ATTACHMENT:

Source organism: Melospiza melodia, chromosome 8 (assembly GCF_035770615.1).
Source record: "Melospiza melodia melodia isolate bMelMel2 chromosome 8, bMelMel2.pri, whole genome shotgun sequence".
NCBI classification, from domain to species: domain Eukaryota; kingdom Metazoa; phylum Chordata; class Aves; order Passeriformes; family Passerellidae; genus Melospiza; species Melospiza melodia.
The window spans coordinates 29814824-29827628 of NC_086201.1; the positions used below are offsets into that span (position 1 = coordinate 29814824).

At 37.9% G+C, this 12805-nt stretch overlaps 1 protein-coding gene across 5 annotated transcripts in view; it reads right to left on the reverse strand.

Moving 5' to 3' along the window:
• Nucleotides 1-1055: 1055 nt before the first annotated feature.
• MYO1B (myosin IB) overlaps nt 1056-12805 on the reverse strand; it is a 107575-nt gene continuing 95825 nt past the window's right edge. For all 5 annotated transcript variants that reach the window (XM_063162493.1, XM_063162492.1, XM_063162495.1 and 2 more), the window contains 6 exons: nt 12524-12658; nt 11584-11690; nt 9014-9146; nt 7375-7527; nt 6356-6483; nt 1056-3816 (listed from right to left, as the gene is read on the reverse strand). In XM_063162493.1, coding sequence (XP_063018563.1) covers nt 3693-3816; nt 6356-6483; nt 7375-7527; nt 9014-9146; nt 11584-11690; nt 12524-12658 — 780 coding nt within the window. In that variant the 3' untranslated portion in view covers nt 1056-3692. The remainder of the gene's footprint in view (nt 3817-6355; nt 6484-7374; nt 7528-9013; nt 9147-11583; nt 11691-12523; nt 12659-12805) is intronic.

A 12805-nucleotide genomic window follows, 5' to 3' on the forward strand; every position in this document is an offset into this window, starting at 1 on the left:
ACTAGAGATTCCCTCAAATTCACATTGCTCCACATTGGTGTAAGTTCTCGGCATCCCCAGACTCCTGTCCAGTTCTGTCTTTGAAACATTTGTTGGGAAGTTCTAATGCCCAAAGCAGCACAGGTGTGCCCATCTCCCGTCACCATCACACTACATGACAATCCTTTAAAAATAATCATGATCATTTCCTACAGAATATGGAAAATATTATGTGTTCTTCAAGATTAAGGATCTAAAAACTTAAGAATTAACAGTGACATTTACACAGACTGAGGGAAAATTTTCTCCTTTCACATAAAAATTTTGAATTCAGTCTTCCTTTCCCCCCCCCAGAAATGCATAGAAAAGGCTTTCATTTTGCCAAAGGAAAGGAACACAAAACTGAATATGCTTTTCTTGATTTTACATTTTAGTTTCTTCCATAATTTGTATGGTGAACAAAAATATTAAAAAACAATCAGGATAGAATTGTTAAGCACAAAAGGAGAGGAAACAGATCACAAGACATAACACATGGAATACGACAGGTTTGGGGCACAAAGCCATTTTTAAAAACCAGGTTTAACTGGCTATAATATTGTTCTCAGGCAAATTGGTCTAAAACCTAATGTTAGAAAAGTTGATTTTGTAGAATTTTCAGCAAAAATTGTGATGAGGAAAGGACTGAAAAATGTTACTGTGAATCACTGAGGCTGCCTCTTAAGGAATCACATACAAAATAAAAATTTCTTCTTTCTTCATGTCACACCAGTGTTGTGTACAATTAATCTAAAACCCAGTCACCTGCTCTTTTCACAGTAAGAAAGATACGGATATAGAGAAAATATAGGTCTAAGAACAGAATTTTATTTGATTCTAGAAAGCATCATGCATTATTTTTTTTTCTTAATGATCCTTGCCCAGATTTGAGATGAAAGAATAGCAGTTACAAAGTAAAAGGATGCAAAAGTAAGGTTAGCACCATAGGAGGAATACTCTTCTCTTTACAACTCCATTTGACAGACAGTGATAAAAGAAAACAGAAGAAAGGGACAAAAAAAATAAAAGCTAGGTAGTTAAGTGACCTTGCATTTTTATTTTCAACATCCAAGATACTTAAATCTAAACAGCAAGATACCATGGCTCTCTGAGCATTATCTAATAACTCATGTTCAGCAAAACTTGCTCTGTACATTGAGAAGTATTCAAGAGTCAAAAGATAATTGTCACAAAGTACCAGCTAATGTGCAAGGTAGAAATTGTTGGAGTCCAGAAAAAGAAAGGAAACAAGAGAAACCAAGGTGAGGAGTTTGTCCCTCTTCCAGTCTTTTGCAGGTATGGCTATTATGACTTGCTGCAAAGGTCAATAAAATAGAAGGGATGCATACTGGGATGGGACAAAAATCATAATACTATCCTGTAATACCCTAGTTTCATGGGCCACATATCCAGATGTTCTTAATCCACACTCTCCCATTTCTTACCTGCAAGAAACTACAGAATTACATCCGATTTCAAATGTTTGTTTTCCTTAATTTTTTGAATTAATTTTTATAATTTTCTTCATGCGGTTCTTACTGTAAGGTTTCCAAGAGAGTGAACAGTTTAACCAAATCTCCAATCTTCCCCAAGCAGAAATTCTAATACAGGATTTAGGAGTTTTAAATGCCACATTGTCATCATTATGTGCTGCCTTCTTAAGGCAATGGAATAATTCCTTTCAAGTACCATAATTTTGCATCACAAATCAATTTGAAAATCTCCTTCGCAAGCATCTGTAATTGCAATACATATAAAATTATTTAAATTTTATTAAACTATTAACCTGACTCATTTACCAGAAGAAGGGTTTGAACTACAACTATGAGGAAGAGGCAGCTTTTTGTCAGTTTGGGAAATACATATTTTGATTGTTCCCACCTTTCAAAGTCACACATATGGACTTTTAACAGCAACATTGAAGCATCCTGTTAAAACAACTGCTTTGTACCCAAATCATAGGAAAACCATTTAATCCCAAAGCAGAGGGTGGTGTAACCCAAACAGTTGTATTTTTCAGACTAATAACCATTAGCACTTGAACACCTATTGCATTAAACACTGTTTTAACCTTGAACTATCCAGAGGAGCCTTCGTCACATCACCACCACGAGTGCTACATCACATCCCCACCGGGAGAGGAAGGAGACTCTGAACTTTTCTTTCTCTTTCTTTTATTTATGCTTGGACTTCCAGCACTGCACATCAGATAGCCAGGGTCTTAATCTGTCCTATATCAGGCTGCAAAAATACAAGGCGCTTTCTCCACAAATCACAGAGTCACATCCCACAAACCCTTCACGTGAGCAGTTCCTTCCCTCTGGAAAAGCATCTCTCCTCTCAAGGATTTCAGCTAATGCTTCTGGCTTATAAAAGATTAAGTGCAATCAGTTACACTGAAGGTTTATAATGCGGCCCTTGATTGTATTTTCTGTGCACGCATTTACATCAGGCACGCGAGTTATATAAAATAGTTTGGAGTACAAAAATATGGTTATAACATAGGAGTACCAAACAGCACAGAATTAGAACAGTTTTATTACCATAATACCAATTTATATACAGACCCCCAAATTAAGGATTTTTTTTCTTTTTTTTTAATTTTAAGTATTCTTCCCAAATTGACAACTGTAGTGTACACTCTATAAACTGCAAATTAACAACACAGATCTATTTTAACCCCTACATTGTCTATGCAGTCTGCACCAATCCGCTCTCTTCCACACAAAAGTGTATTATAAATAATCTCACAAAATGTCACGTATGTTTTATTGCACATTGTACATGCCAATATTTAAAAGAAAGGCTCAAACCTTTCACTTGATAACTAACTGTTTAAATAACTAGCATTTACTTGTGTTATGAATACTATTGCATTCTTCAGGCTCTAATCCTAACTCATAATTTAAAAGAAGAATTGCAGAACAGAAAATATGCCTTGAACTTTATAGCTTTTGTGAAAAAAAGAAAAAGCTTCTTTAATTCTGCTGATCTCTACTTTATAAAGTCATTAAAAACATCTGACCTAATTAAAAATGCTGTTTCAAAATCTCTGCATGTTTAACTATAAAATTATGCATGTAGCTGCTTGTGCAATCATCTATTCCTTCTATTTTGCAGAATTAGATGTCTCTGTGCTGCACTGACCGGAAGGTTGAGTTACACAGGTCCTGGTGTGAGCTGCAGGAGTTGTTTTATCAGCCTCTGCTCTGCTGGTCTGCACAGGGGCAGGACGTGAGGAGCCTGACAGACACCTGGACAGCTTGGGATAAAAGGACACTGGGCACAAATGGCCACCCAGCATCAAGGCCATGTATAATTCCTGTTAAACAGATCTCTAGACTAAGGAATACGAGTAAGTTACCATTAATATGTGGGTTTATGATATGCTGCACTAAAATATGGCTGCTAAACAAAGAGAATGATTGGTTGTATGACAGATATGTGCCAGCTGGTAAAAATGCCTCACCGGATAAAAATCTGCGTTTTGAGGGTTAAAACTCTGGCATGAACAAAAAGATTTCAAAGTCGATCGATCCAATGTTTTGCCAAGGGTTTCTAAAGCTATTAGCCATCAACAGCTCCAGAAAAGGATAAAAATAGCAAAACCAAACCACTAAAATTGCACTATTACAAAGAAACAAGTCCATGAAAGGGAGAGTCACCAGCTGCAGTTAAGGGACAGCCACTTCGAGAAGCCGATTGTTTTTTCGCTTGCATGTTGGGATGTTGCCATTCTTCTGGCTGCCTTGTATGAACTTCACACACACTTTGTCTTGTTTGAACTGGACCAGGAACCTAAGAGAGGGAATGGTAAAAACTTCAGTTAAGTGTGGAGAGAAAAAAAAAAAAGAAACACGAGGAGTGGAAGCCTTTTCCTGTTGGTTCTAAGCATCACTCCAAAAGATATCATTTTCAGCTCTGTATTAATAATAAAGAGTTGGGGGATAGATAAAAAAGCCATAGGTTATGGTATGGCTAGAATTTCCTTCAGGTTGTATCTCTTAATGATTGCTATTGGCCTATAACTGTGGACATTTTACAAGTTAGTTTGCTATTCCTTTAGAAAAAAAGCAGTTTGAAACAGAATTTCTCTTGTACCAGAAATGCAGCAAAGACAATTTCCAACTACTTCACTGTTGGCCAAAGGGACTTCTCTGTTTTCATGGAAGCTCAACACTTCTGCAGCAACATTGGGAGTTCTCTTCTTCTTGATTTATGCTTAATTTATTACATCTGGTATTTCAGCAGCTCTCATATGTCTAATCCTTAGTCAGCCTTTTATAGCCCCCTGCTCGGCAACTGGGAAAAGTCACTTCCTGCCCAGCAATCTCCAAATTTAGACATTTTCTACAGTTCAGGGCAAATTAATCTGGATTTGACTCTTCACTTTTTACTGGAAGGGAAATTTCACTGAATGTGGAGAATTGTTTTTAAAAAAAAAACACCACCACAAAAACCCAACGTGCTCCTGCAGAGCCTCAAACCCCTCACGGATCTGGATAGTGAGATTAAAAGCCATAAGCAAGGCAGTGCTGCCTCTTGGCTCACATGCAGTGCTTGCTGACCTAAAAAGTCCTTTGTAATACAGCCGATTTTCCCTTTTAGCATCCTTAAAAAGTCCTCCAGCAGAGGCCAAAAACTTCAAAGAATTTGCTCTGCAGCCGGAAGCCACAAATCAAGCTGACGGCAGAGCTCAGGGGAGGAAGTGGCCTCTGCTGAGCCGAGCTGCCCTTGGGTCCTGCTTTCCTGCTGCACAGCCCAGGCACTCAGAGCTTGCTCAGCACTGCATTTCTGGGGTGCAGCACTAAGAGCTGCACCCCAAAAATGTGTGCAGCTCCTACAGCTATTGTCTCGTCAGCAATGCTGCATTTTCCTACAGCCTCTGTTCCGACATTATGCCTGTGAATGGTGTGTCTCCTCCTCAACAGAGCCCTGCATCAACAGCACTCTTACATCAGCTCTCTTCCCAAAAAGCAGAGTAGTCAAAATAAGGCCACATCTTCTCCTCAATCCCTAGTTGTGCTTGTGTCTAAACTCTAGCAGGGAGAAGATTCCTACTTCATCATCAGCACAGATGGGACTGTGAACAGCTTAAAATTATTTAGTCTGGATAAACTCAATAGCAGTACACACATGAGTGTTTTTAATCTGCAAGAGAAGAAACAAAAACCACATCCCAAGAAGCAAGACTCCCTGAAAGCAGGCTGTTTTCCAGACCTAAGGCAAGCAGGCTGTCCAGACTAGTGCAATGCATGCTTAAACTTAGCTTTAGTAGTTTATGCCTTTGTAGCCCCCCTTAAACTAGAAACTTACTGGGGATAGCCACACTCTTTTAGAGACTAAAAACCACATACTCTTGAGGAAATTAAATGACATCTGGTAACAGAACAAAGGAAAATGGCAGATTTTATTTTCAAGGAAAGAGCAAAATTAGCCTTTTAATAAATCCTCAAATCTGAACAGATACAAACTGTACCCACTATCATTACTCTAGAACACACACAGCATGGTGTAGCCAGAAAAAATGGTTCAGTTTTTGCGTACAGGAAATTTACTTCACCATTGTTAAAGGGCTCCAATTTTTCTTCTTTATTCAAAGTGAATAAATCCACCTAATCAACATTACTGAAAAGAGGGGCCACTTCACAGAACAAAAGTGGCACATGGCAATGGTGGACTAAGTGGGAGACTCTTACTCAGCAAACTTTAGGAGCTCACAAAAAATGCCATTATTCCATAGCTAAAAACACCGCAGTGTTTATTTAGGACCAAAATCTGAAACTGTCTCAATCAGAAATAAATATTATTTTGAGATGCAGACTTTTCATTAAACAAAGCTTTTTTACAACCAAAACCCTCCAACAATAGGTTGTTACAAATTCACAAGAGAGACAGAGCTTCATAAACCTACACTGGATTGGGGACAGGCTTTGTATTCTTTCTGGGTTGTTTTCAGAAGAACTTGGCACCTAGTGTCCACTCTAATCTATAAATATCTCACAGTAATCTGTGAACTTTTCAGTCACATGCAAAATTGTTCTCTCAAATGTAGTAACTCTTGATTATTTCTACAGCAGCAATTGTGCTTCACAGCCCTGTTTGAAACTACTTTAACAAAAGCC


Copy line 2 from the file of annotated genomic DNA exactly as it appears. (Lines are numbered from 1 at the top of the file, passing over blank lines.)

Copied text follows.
Source record: "Melospiza melodia melodia isolate bMelMel2 chromosome 8, bMelMel2.pri, whole genome shotgun sequence".